Former Bush and McCain strategist Mark McKinnon once called Rick Santorum “dangerous.” But as the former senator announces his 2012 presidential bid, McKinnon says there are a few things to admire about Santorum.
If you’re a hard-core conservative, tired of mealy mouthed politicians who two-step around questions, spin unrealistic promises, or flip-flop with the prevailing wind, then there is a presidential candidate for you. Although we mix together as well as holy water with burning oil, and have been in a few public fights before, I admire Rick Santorum—for his moxie. He is not a panderer. He believes deeply what he believes. And he is willing to take unpopular stands.
Many focus on Santorum’s 18-point loss in his 2006 Senate reelection race in Pennsylvania, but his campaign record is actually four victories, one defeat. He served two terms in the U.S. House and two terms in the U.S. Senate, defeating Democrat incumbents for each seat.
With his strong, vocal opposition to abortion, same-sex marriage, and embryonic stem-cell research, it’s easy to dismiss him as “just” a social conservative. But his record in the Senate, where he held one of the top leadership positions among Republicans, included legislative work on national security, foreign policy, and entitlement programs. Santorum supported calls for a balanced budget amendment and was one of the few early voices calling for reform of the now nearlyinsolvent Social Security. And as a fellow at the Ethics and Public Policy Center for the last four years, he has lectured on radical jihadism and the “Gathering Storm of the 21st Century.”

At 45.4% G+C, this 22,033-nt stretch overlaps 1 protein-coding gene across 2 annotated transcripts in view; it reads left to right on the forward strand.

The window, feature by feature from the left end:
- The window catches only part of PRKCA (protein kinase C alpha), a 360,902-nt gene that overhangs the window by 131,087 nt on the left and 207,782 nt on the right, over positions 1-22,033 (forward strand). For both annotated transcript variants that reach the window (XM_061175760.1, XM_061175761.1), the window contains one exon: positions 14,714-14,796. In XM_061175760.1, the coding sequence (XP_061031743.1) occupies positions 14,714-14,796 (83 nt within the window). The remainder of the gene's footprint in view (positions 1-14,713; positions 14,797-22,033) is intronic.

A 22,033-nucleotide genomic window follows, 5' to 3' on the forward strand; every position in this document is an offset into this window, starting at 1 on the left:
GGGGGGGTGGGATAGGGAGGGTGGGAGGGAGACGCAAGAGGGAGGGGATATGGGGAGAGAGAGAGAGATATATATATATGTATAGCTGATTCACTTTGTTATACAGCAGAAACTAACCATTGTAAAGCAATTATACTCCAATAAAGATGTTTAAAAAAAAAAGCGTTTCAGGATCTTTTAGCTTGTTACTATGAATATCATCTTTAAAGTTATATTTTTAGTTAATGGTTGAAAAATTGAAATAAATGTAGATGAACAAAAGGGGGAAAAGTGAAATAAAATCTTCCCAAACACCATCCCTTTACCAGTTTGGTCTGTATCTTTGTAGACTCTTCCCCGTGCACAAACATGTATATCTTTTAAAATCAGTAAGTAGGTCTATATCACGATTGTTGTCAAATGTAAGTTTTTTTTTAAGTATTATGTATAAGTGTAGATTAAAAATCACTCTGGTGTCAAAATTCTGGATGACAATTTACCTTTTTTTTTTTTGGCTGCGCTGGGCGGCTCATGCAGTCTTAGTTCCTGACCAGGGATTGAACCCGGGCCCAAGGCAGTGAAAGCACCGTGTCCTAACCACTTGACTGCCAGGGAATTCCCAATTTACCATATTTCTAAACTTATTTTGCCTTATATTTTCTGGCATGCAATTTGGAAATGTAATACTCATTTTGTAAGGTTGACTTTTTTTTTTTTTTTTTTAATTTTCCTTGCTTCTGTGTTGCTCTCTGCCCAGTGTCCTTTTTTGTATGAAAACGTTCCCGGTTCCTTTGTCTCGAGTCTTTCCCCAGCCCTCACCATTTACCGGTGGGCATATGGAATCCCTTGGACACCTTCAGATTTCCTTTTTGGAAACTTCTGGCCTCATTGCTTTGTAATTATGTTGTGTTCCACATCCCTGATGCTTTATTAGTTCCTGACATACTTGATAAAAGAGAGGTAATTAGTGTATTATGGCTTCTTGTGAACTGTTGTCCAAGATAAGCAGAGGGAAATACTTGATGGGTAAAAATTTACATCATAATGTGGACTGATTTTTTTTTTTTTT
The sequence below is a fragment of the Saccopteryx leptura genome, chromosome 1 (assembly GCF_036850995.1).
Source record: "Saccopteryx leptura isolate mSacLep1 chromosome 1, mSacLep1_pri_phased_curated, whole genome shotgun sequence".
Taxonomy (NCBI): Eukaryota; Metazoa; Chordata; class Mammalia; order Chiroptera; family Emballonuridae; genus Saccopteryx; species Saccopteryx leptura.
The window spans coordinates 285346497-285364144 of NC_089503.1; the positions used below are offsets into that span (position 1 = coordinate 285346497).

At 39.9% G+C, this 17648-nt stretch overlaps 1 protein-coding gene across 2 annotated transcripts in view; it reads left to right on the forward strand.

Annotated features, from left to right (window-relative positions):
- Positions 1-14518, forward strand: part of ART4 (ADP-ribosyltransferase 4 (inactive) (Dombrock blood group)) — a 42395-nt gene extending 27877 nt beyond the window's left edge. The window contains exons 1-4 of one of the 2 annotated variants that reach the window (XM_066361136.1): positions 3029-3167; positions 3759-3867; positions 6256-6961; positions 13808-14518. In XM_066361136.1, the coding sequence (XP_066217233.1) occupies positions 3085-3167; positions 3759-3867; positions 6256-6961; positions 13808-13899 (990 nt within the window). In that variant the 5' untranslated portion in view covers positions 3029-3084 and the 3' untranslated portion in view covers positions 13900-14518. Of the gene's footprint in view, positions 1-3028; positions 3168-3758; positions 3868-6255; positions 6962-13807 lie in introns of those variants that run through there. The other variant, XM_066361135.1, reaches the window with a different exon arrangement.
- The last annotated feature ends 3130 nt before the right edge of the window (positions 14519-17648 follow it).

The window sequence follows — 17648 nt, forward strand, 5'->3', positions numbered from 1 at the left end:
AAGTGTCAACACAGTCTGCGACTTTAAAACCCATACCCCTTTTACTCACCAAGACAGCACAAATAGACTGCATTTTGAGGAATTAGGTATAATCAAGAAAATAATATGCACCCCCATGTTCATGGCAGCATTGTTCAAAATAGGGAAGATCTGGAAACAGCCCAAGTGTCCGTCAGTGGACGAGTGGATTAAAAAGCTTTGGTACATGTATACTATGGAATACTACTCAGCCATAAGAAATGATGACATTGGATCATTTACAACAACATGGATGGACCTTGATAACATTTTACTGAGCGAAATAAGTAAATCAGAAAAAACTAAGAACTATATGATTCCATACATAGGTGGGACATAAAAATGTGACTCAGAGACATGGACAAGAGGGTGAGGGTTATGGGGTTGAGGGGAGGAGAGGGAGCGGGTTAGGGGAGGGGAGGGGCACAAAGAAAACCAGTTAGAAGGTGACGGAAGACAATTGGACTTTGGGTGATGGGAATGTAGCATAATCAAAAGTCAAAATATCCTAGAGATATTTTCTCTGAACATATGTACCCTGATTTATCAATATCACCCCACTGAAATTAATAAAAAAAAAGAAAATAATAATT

Santorum has an appealing personal story. His grandfather emigrated from Italy in search of freedom and labored in the coal mines of western Pennsylvania until he was 72. That ethic for hard work and persistence, even in the face of long odds, is a family trait; Santorum does not back down from a challenge. A devout Catholic, he and his wife have seven children, including a 3-year-old with special needs.
His unshakable belief in conservative values and American exceptionalism makes him an attractive candidate in the early primary states. Still, he’ll have to prove he is fighting not just for social conservatives but broader causes that matter to the entire GOP base.
Santorum joins the six declared Republican candidates: Herman Cain, Newt Gingrich, Gary Johnson, Ron Paul, Tim Pawlenty, and Mitt Romney. Although the chances for this admitted plodder to win in the long run are slim, unless someone else connects more strongly with social conservatives in the first caucus state of Iowa, Santorum could gain some traction there. And with a win in Iowa, he gets to race another day. He’ll keep nipping at the heels of the race leaders, with a loud, plodding run—always to their outside right.
The Daily Beast
by Mark McKinnon